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S&P Places 'Negative' CreditWatch on Black Hills Following NW Secrecy Pact

Despite improved fourth-quarter earnings results reported earlier in the week, Rapid City, SD-based Black Hills Corp. was placed on "CreditWatch with Negative implications" by Standard & Poor's Ratings Services, noting the company's signing of a confidentiality agreement with NorthWestern Corp. as the trigger. Black Hills' credit rating remains the same (BBB-).

"If following its strategic review, NorthWestern (BB/Watch "developing") rejects Black Hills' [merger] offer, S&P would take Black Hills off CreditWatch, the S&P analyst Jeanny Silva said. "If NorthWestern decides to accept Black Hills' offer, S&P would keep the company on CreditWatch until transaction specifics (including financing specifics) were made available and appropriate regulatory approvals were obtained.

S&P described Black Hills' Nov. 23 offer to merge with NorthWestern as an "attractive stock-for-stock merger proposal" with potential for part of the sales price to be cash.

Black Hills last Tuesday reported an upswing in fourth quarter 2005 profits, although still down for the full year. At the same time, the company said it has entered into a confidentiality agreement with NorthWestern, its South Dakota-based utility holding company neighbor. NorthWestern earlier in the day had announced the same thing, with the caveat that it hasn't reached any conclusions about this or other options now before the company.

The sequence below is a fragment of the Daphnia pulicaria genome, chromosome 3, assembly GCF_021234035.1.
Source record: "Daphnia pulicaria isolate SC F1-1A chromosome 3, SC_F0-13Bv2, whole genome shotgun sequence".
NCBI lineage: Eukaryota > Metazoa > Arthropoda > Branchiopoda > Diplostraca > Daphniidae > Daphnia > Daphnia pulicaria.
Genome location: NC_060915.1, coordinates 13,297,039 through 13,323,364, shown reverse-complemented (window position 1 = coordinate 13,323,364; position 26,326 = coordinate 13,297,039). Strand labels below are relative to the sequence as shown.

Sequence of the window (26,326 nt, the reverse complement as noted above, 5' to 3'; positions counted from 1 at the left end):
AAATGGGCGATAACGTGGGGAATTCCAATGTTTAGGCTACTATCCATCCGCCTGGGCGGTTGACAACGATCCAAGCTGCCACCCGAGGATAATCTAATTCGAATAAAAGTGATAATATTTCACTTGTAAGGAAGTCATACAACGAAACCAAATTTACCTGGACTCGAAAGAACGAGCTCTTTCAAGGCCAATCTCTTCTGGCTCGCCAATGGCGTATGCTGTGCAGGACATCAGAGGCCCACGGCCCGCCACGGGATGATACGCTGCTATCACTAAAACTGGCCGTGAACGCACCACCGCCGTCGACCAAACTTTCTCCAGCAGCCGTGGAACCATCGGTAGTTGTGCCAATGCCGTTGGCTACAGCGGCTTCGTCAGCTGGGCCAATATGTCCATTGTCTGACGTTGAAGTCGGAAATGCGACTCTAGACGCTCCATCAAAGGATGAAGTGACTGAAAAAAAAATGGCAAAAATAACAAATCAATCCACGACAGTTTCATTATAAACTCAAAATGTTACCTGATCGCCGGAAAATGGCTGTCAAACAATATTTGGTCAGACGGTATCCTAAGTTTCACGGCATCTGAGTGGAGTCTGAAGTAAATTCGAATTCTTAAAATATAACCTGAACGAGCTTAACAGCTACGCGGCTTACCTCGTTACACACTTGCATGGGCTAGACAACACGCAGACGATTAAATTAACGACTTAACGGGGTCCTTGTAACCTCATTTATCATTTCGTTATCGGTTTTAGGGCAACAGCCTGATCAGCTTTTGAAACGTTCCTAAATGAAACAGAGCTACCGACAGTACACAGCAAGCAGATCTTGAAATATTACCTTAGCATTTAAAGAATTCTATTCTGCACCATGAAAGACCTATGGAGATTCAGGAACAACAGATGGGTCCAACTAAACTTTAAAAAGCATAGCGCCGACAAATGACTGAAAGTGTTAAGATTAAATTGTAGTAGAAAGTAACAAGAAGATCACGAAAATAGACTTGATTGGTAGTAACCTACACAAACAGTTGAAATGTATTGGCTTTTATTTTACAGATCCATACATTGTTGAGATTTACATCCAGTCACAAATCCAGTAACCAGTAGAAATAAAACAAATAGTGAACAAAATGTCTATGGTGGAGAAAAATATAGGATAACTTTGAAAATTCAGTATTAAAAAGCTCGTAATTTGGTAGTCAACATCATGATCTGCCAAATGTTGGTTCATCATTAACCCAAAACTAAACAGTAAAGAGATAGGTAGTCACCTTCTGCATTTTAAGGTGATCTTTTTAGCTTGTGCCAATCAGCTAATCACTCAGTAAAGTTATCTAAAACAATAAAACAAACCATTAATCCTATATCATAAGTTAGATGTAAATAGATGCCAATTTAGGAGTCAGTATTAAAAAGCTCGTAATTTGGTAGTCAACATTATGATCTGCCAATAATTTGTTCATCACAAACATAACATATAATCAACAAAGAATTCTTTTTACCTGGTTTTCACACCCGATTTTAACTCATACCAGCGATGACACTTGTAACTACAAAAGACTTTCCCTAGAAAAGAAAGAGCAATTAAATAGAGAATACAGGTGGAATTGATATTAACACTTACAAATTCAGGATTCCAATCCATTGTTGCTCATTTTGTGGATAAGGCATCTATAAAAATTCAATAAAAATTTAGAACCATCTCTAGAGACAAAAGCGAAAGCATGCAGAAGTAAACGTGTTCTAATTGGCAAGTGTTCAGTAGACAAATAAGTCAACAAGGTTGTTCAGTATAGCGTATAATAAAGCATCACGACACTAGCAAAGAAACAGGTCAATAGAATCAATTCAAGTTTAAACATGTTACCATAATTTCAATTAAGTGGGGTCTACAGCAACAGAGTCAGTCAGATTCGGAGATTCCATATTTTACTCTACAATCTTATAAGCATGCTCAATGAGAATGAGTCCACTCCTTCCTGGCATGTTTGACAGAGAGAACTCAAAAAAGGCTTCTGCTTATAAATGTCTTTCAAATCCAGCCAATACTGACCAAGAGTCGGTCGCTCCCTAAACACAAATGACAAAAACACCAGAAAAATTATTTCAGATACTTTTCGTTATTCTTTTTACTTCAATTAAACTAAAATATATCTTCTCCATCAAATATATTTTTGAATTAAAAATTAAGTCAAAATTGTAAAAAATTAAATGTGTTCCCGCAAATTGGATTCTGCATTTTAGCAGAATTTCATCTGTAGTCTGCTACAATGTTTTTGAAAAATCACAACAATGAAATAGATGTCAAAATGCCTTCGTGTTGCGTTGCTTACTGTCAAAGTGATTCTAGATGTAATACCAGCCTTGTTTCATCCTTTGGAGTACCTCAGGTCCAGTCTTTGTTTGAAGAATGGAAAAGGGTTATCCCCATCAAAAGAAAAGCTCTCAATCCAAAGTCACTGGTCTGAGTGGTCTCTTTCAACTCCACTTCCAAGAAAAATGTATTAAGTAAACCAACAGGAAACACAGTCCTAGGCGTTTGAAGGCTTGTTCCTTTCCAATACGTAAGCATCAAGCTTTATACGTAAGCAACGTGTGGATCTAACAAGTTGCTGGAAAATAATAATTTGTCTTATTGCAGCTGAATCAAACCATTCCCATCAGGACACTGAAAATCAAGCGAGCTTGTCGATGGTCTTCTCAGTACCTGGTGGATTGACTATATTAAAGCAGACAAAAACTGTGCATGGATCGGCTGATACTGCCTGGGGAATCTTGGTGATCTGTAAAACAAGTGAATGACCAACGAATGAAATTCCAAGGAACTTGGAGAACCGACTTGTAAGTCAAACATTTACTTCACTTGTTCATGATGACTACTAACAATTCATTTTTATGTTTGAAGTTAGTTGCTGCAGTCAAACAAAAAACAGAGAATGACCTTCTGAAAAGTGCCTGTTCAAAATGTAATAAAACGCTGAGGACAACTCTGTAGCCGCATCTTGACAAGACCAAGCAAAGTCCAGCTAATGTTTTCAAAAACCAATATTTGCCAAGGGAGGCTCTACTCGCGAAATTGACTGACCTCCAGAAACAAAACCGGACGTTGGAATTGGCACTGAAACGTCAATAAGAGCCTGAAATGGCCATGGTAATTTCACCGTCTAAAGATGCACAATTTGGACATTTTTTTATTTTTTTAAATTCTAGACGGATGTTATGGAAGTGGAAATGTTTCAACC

The confidentiality agreement, which is reportedly one of several NorthWestern may have signed with suitors, allows the two companies to mutually go through due diligence to determine if a merger would be materially beneficial to both sets of shareholders and both sets of utility customers.

As part of Black Hills' formal year-end earnings announcement, CEO David Emery said his company remains "committed to our offer for a proposed combination with NorthWestern, provided that the combination maximizes shareholder value and strengthens the long-term strategy of both companies." While outlining various operating challenges on the coal mining and generation parts of Black Hills, Emery said he is "excited about all our opportunities to expand our regional energy presence and increase shareholder returns."

Black Hills reported net income for the final quarter of last year ended Dec. 31 of $26.6 million, or 79 cents/share, compared to $19.4 million, or 59 cents/share, for the same period in 2004, and income from continuing operations was identical for last year's final quarter, but was slightly better in the fourth quarter of 2004 ($21.1 million, or 64 cents/share). For the full year in 2005, net income was $33.2 million, or $1.07/share, compared to $57.6 million, or $1.86/share, for all of 2004.

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